WASHINGTON – The government is considering providing more information each month on its most closely watched inflation gauge as a way to dampen financial market volatility.
The Bureau of Labor Statistics is exploring a change to its Consumer Price Index that would provide details on inflation out to three decimal places instead of just one decimal place currently, BLS official Patrick Jackman said Monday.
If BLS officials decide to make the change, it could take effect as soon as next year with release of the January CPI report, Jackman said.
Jackman stressed that BLS has yet to make a decision to provide the greater detail but has launched an effort to see how the figures to three decimal places could be presented in a report that is already dense with numbers.
He said that problems with displaying the more detailed figures might force a delay in the revised report until 2008.
Financial markets have been roiled in recent months by the CPI report, especially the figure on core inflation, which excludes food and energy.
The core CPI has risen by 0.3 percent in each of the past four months, a jump from the 0.1 percent and 0.2 percent readings for the previous 12 months.
That uptick in inflation pressures has raised worries on Wall Street that inflation could be getting out of control, especially after Federal Reserve Chairman Ben Bernanke noted the acceleration in the CPI price measure in a speech in June.
However, private economists argued that some of the 0.3 percent readings were overstating inflation and would have looked less worrisome if the government presented the inflation numbers out to three decimal places.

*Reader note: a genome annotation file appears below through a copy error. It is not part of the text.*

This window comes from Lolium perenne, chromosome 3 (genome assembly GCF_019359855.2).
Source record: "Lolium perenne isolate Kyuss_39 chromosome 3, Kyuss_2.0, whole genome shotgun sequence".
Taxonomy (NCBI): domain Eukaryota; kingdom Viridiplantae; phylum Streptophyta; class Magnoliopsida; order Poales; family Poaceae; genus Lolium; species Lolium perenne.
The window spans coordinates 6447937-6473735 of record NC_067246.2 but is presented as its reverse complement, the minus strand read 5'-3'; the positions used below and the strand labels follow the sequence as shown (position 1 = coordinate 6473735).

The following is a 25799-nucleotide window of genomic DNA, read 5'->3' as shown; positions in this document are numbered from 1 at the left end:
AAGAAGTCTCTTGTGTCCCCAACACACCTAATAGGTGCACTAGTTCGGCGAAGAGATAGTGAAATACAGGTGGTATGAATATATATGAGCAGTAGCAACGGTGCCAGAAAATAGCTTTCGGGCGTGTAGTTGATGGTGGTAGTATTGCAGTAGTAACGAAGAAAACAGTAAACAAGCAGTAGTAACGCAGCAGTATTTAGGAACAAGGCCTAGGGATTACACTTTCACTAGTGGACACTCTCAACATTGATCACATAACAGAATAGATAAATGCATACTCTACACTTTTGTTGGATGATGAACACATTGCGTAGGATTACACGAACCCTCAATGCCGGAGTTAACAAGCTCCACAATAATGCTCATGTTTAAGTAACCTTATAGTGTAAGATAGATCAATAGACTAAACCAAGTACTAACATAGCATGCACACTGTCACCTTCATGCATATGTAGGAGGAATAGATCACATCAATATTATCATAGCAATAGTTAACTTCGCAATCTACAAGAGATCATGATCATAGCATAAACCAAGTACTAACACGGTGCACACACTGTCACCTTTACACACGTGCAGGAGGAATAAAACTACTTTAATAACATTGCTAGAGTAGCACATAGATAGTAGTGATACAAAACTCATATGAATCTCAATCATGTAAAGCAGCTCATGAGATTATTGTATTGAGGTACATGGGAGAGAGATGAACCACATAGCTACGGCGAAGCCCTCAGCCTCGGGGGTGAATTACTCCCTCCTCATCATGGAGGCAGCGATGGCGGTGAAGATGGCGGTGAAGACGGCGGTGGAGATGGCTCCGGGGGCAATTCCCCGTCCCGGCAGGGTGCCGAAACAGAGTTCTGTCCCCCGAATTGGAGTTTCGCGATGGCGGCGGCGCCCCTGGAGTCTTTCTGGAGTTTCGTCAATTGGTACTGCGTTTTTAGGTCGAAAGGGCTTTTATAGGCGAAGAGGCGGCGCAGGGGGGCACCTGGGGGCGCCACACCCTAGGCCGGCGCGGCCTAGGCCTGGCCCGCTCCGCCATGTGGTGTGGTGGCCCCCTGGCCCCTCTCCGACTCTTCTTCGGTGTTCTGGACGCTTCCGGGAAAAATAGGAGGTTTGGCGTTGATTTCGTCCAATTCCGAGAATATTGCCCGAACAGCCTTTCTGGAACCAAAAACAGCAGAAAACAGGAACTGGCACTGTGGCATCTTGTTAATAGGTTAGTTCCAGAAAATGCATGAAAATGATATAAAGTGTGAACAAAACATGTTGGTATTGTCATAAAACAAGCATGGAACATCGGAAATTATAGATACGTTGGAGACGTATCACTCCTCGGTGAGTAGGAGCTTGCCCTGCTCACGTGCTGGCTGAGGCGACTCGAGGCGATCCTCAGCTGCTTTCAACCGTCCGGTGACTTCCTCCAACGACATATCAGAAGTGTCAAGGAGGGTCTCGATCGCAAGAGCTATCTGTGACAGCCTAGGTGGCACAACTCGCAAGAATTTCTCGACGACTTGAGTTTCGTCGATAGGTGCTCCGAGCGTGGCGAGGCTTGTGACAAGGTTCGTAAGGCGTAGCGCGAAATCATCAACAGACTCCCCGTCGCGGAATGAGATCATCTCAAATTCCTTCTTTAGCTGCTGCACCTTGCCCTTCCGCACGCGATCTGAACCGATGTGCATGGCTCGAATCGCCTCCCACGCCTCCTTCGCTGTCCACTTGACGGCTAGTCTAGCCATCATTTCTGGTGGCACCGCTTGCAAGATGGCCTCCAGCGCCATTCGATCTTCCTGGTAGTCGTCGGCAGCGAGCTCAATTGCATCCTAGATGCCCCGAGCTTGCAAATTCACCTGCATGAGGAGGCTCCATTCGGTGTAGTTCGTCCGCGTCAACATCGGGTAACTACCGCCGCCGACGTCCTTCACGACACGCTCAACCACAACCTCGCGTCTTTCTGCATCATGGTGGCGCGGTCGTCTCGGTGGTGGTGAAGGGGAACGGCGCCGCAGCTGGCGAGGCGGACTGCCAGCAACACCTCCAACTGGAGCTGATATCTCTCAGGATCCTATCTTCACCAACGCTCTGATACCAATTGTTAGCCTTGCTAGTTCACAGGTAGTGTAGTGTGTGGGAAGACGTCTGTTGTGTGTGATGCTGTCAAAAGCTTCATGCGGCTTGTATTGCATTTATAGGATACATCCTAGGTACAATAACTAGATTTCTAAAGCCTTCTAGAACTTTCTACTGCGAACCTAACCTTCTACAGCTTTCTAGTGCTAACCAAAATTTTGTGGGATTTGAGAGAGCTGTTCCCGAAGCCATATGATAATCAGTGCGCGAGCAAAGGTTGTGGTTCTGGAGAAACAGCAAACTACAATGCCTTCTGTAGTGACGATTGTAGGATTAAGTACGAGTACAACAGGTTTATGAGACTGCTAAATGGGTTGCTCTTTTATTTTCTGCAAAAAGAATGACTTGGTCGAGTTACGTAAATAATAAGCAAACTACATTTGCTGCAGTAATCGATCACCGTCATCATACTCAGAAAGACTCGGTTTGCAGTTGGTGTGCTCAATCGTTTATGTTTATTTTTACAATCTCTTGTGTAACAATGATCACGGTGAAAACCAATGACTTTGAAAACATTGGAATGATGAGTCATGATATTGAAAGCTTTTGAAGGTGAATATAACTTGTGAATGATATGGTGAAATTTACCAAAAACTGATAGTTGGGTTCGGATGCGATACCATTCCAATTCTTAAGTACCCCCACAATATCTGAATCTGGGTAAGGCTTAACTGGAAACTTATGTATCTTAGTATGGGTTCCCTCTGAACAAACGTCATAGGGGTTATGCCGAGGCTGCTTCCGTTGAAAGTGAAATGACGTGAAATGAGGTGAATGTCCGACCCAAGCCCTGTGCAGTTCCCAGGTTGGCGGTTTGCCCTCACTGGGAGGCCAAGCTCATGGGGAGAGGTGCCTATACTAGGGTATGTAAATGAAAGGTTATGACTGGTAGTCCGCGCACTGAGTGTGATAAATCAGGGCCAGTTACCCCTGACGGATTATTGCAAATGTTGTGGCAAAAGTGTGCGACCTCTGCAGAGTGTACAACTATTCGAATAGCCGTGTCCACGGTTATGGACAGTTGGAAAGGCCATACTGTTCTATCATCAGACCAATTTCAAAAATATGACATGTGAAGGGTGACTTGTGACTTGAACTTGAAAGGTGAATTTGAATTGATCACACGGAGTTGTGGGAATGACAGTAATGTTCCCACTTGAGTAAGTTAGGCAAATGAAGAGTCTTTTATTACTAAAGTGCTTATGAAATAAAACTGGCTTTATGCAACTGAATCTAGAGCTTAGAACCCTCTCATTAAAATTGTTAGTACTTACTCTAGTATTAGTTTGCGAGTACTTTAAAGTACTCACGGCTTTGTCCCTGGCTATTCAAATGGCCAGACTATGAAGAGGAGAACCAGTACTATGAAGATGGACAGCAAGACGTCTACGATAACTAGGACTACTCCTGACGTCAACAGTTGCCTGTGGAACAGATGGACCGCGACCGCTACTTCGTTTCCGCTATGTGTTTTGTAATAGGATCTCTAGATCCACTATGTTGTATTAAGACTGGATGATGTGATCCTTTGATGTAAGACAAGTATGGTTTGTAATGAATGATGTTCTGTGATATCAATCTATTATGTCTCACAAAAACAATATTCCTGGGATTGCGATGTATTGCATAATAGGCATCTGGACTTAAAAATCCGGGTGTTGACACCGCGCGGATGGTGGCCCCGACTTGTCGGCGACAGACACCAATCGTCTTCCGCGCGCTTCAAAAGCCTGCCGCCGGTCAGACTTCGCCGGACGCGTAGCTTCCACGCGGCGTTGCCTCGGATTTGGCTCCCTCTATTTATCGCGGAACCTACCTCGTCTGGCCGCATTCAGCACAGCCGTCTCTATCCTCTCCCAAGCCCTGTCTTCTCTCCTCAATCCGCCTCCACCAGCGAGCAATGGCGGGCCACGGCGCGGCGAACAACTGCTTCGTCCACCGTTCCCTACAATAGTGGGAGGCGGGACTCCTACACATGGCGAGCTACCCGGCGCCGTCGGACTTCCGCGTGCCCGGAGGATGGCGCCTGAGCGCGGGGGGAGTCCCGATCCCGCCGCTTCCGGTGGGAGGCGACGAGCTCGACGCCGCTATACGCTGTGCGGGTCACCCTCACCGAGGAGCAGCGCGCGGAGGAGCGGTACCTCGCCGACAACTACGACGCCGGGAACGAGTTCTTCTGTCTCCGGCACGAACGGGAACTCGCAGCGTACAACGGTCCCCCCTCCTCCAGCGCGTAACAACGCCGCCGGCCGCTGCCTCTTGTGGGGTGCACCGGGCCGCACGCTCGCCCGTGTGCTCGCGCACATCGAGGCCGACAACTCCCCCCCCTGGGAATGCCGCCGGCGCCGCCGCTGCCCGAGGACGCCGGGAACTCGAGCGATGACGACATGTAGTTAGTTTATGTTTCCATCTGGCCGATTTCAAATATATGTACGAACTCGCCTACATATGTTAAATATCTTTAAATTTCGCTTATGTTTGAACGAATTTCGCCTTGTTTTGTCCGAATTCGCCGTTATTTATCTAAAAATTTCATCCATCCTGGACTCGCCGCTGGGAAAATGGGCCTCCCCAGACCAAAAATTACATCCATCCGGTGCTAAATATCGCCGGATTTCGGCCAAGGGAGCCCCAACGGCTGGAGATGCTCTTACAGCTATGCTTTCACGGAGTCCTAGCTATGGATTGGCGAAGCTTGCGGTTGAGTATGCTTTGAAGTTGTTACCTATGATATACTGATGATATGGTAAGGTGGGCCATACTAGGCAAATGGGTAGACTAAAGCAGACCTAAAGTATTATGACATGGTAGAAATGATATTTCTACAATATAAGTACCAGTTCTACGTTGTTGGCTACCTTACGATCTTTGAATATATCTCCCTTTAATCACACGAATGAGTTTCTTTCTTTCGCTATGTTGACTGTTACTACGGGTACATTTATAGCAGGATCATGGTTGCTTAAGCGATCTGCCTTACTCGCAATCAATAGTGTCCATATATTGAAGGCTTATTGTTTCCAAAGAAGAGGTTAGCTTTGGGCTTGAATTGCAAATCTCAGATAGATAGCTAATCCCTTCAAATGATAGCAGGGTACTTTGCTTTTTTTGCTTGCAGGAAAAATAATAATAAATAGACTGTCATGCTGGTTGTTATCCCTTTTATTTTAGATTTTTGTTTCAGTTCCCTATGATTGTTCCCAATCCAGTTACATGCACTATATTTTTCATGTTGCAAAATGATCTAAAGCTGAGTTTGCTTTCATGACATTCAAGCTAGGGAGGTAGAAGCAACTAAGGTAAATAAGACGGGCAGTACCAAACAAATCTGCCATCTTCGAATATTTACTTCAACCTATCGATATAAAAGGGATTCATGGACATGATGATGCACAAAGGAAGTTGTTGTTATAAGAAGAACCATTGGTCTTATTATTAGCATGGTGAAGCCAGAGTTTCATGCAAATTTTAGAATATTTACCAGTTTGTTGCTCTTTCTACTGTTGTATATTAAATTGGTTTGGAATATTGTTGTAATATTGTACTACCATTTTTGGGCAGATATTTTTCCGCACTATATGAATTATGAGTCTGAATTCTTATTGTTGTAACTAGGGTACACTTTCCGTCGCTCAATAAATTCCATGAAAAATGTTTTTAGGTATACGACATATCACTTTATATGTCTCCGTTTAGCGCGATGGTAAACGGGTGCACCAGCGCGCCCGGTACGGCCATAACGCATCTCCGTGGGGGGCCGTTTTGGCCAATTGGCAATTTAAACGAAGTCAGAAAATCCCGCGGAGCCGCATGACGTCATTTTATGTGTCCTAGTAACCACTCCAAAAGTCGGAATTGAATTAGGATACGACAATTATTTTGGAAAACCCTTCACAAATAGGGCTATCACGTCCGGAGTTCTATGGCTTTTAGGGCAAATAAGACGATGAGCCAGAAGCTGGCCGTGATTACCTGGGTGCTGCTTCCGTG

For example, an increase in core prices of 0.249 percent would round to an increase of 0.2 percent while an increase of 0.251 percent would be rounded up to 0.3 percent.
While the minor month-to-month rounding issues don't have much impact on how inflation is reported for a longer period of time such as 12 months, the numbers do have impacts, especially in financial markets, over a shorter period of time.
Jackman said by reporting the data out to three decimal places, it would give investors and policy-makers at the Fed more information on which to make their judgments.
"People are making so much out of a one-tenth difference in the numbers. This will give them more information," Jackman said in an interview with The Associated Press.
The issue of rounding occurs not only in figuring a price change from month to month but also in developing the various indexes that track prices. Those indexes are also rounded to one decimal place before they are used to compute percentage changes in various products.
A BLS working paper on the issue found that between 1986 and 2005, using a price index rounded to just one decimal place produced an inaccurate reading 24 percent of the time for the monthly CPI index for all goods and services and 16 percent of the time for the core CPI inflation figure which excludes energy and food.
But carrying the figures out to three decimal places reduced the inaccurate readings to less than 1 percent.